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Cavs' new part owners interested in signing Yao


Posted Jun 19 2009 2:26PM

BEIJING (AP) -- Houston's Yao Ming has called a possible move to Cleveland an "unknown," but did nothing to dampen ongoing speculation that the Cavaliers' new Chinese part owners want to sign him.

In a recent interview with his hometown Shanghai TV station, Yao said he continued to have "much affection" for the Rockets, the team that picked him as a first-round draft pick in 2002 and with whom he has played all six of his NBA seasons.

While Yao had not tasted a championship, he said Houston's drive to the second-round of the playoffs in 2009 had given him hope that the Rockets can contend next season.

Rumors of a possible switch have swirled since a group of Chinese investors signed an agreement last month with the Cavaliers to become minority owners of the franchise, a move expected to boost the team's popularity and marketing opportunities in China, where Cleveland star LeBron James is already very popular.

"This is all an unknown," Yao said in the interview, a transcript of which was posted online Friday.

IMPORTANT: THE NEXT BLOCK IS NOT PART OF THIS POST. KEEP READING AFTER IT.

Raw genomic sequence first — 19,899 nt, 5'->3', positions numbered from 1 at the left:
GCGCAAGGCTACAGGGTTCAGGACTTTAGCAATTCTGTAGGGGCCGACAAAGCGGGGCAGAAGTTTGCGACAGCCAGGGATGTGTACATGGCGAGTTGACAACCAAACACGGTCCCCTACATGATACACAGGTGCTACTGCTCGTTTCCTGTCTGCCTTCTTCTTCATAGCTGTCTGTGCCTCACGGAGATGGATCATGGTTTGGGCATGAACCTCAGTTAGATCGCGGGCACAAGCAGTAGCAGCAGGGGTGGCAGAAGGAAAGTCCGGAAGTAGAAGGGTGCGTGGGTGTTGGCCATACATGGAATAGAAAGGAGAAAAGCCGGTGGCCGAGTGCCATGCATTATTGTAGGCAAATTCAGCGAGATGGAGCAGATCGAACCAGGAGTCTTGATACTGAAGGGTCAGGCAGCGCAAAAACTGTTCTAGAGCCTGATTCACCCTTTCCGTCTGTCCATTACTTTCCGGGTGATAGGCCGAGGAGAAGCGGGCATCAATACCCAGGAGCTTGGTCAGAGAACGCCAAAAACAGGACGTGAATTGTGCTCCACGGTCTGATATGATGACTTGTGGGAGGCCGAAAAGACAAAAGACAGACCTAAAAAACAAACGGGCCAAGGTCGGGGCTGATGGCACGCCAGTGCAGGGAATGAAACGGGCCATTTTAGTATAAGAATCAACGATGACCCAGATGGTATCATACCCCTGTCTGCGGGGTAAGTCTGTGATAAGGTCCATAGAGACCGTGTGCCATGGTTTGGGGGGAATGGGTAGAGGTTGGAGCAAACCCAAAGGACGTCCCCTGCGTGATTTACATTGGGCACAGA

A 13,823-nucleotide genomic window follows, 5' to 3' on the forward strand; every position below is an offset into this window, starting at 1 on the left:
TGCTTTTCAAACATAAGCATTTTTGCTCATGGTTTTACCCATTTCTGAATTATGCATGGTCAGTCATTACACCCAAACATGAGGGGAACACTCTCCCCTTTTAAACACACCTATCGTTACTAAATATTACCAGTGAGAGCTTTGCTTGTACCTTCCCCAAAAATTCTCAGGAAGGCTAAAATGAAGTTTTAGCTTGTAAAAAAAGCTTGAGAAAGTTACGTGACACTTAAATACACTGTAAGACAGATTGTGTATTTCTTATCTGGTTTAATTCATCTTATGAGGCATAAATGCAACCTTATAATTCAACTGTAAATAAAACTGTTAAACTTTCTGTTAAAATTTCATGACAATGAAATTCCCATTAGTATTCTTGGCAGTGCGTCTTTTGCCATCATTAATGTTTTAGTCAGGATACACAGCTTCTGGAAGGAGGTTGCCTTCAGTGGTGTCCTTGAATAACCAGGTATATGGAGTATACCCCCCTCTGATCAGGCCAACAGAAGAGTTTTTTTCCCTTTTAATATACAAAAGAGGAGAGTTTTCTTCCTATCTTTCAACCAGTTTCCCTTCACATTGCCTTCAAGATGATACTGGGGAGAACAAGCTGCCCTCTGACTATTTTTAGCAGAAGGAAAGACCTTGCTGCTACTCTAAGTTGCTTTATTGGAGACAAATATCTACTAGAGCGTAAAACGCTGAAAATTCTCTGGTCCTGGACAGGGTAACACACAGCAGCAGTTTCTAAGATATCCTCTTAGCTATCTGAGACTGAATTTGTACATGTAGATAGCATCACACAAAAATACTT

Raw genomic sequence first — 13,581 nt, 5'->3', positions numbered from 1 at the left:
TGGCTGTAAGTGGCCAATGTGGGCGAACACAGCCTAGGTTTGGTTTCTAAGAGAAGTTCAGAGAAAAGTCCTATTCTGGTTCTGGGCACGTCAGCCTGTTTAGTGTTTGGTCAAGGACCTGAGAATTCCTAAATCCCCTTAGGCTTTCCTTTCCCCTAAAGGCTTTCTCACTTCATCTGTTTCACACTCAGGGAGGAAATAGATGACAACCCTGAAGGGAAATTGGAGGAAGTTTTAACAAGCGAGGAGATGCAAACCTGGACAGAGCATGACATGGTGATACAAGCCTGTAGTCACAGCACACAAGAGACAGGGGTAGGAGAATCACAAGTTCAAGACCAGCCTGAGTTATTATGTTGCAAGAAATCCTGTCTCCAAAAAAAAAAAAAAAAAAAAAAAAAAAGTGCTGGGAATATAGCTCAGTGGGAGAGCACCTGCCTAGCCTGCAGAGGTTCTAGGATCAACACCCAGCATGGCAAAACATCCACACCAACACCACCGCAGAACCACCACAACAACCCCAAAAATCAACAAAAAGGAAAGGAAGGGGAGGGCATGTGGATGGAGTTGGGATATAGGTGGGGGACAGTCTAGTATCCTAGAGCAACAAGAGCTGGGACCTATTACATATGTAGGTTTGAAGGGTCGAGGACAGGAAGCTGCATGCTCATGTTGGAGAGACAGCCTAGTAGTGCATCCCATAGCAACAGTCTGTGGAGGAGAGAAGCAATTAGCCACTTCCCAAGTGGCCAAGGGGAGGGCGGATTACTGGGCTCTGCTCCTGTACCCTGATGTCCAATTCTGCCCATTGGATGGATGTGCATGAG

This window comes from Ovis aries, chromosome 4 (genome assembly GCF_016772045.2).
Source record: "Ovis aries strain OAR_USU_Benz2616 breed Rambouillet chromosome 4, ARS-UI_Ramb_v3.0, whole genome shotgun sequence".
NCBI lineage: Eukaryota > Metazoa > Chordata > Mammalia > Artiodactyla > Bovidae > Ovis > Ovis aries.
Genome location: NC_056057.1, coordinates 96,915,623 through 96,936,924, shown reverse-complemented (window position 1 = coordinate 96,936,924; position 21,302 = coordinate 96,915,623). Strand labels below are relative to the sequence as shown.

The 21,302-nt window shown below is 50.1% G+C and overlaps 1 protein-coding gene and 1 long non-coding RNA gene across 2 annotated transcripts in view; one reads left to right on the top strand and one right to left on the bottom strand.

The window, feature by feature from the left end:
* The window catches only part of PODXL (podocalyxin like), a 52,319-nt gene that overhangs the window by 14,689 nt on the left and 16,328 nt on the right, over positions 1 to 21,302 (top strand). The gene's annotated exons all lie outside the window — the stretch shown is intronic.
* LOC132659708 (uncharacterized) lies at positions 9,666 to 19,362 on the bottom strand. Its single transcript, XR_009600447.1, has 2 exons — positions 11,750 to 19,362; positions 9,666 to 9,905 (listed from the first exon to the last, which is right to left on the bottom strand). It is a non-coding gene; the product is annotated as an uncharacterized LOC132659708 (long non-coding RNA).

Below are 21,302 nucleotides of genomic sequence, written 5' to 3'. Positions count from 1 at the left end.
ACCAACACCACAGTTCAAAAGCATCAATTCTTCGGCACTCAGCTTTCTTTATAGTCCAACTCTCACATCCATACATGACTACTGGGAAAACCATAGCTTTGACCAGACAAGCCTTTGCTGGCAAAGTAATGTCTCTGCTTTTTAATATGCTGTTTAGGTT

"I've already been with Houston for such a long time, I still have much affection for this team," Yao said. "Moreover, this past season we were very successful, and that let me see some hope.

"Regardless of whether its a Chinese boss, or a foreign boss, they're both bosses and a boss is just a boss," he added.

Cleveland has not publicly expressed interest in Yao, who has one guaranteed year left on his contract with Houston, including a player option for the 2010-11 season.

Yao avoided injuries through the regular season before breaking his troublesome left foot in Game 3 of the second-round playoff series against the ultimate champion Los Angeles Lakers, raising lingering questions about his sturdiness.

His future, and that of the Rockets as a team, largely depends on his health, along with that of fellow all-star Tracy McGrady, who underwent tricky microfracture surgery in February.

Houston fans had envisioned a championship run after the team traded for the unpredictable Ron Artest last summer, but both Artest and McGrady are uncertain to return.

Regardless of the Cavaliers' marketing plans for China, its hard to imagine Yao becoming any bigger in his homeland than he already is. The 7-foot-6-inch center is ubiquitous on billboards and television advertising and last year further bolstered his brand by setting up a youth charity.

Still, the lure of a championship remains strong and Yao conceded to feeling jealous of fellow China national team member Sun Yue, who snagged one this year with the Lakers.

"There's a little bit of envy. If I didn't have feel even some jealousy, then I'm afraid that really would make me a little too much of a slacker," Yao said.

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